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Mormons in Idaho »« Craters of the Moon

Arco and Atomic City

Read About Nuclear Power Here

In 1955, tiny Arco won fame as the world’s first nuclear-powered city. Today, it mainly serves as a jumping-off point for excursions into the nearby Craters of the Moon National Monument. Arco is one of Idaho’s strangest little towns, although nearby Atomic City manages to be even stranger. And littler.

First-City-Atomic-Power

Besides the lava-scorched earth to the south and a range of mountains to the north which include both Idaho’s highest peak (Mt. Borah) and its most awesomely-named (Appendicitis Hill) the most striking feature of Arco is its “Hill of Numbers”. For decades, the senior classes of the local high school have been decorating the nearest mountain with the last two digits of their graduation year. Graffiti on a grand scale.

Arco’s story has been tied to nuclear power ever since our country started experimenting with it. The reason that the government chose this corner of eastern Idaho as one of its nuclear sandboxes is fairly self-evident. Remote and sparsely-populated, Arco is the kind of place that a nuclear accident might go unnoticed. Or at least under-reported. Case in point: did you know that the USA’s only fatal nuclear accident occurred in Arco, Idaho? In 1961, there was a core meltdown in the National Reactor Testing Station which killed three servicemen. [Uncle Sam clutches his chest in mock concern... "Oh, you didn't know about that?"]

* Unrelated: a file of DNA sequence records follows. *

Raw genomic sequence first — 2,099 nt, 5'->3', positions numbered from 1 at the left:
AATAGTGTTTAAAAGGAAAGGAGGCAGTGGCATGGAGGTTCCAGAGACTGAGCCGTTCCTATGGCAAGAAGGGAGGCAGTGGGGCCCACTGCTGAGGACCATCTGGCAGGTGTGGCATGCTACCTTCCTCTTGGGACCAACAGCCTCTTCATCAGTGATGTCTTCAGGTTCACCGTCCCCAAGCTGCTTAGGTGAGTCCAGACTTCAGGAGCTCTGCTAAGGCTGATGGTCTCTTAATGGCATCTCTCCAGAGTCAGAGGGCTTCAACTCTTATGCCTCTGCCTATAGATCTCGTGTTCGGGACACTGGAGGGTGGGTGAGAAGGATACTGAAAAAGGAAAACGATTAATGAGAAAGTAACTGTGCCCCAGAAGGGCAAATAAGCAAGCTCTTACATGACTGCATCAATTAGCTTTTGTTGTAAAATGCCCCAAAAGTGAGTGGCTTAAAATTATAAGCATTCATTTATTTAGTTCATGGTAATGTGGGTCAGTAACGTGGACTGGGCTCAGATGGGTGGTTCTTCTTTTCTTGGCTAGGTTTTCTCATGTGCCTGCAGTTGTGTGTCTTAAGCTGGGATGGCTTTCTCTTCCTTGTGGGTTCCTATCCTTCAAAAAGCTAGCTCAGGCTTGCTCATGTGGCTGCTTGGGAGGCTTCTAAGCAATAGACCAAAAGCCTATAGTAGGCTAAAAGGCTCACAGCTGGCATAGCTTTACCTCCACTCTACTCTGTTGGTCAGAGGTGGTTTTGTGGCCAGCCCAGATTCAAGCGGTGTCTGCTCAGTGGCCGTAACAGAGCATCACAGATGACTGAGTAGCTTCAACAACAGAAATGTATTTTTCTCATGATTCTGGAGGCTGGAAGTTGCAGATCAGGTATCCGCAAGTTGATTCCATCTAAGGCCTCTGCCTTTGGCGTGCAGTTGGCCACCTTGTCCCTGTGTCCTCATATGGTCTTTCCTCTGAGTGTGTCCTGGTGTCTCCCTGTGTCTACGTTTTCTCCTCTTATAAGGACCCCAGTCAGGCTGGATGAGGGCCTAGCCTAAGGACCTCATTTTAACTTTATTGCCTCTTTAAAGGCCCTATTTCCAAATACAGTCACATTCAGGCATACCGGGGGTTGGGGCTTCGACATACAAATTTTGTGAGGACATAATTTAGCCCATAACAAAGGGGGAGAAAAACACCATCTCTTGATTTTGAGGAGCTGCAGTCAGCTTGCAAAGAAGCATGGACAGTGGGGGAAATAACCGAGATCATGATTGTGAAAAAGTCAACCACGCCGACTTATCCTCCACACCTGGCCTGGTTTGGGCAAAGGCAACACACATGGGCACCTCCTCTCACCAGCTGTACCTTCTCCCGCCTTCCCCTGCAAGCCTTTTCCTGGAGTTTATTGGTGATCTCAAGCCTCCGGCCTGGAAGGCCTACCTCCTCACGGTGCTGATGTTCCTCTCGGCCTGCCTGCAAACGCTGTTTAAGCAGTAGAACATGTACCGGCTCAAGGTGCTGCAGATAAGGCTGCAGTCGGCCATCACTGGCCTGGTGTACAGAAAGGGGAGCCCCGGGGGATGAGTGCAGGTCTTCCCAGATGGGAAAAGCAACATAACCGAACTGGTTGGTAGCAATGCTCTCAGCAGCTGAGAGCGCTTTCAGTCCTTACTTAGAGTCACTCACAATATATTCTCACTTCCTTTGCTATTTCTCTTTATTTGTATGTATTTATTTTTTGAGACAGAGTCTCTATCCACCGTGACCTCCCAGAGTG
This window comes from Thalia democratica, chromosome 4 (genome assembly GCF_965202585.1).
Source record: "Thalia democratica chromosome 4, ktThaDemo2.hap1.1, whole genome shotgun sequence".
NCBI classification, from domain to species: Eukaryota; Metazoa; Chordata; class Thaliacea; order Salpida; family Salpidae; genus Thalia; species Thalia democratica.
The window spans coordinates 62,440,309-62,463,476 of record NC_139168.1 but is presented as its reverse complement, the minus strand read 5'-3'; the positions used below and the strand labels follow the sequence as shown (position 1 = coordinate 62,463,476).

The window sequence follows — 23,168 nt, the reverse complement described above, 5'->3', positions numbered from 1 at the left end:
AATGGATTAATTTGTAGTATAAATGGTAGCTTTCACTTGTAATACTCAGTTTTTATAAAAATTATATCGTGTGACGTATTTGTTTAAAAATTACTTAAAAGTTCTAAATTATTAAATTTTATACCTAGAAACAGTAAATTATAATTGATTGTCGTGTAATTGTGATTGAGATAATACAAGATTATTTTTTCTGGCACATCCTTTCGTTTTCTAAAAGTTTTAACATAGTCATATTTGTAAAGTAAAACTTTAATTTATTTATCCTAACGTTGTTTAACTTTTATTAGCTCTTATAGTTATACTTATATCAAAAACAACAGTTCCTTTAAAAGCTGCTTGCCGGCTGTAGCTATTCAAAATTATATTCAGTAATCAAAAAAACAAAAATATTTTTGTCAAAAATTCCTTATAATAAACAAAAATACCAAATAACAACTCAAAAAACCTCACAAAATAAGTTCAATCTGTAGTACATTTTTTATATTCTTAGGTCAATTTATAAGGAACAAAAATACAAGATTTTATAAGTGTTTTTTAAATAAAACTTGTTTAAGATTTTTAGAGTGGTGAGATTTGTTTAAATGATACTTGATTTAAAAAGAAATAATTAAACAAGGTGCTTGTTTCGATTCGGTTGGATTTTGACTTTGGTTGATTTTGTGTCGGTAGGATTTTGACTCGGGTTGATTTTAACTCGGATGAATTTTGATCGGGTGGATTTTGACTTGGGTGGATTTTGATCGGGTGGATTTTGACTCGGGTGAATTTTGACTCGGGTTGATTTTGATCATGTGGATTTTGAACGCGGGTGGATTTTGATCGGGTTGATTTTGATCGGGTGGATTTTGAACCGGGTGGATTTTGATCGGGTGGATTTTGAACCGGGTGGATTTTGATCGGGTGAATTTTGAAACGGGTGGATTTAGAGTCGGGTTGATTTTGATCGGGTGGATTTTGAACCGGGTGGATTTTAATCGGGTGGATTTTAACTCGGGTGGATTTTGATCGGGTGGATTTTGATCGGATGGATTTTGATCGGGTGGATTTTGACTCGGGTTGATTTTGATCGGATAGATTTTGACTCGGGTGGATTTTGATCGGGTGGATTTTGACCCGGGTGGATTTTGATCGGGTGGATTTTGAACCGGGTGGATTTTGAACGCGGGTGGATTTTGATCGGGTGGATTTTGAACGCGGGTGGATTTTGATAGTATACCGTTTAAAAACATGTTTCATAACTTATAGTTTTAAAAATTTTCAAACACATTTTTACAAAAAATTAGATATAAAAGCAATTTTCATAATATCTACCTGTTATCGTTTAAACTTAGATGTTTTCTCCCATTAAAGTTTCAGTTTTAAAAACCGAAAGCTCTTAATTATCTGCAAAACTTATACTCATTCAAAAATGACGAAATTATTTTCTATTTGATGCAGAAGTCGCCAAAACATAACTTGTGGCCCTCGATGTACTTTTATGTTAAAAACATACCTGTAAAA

Thirty miles to the southeast, Atomic City is even more closely associated to nuclear power than Arco. A ghost-town for all intents and purposes, Atomic City still clings to life with a bustling population of 29. We cruised slowly down the town’s only street and were vaguely creeped out. Although we didn’t see a soul, I was certain that radiation-scarred monsters were watching us hungrily from behind curtained windows, and refused to get out of the car. Jürgen chanced it, for a picture of a trailer that had been designed to look like a boombox.

Giant Idaho Radio
Jürgen, boom-box trailers are how the mutants lure you in!

Close by Atomic City is the Experimental Breeder Reactor I (EBR-I), a nuclear plant decommissioned in 1964 and today designated as a National Historic Landmark. The world’s first atomic-powered electricity was generated here and, during the summer, you can tour the interior of the plant. It’s supposed to be pretty cool, but we were visiting too late in the year to get inside. Frustrating. There was no one around, and I briefly considered opening a window, but I’m pretty sure that breaking into a nuclear reactor, even a decommissioned one, is the kind of thing that lands you in Guantanamo.

We contented ourselves with examining the prototype reactors from the Aircraft Nuclear Propulsion project. This attempt to build nuclear-powered was a failure, abandoned in 1953, but it left behind some marvelous pieces of engineering to admire.

Location on our Idaho Map: Arco | Atomic City

-Cheap Flights To Idaho

Arco-Idaho-Numbers
Cloudy-Arco
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City-Of-Arco-Trash-Can
Submarine-Arco
Arco-Atomic-Bus
Sawtooth-Club
Eating-In-Arco
Arco-Atomic-Burger
Aircraft-Nuclear-Propulsion-project
Double-Reactor
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Radioactive-Keep-Out
Tumble Table
Tumble Boy
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Lost Home
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Hidden Roads Idaho
Snow In Idaho
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Crazy Weather Idaho
Cloudy-Atom

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December 6, 2012 at 11:53 am
9 comments »
  • December 7, 2012 at 1:45 pmKaren Ballard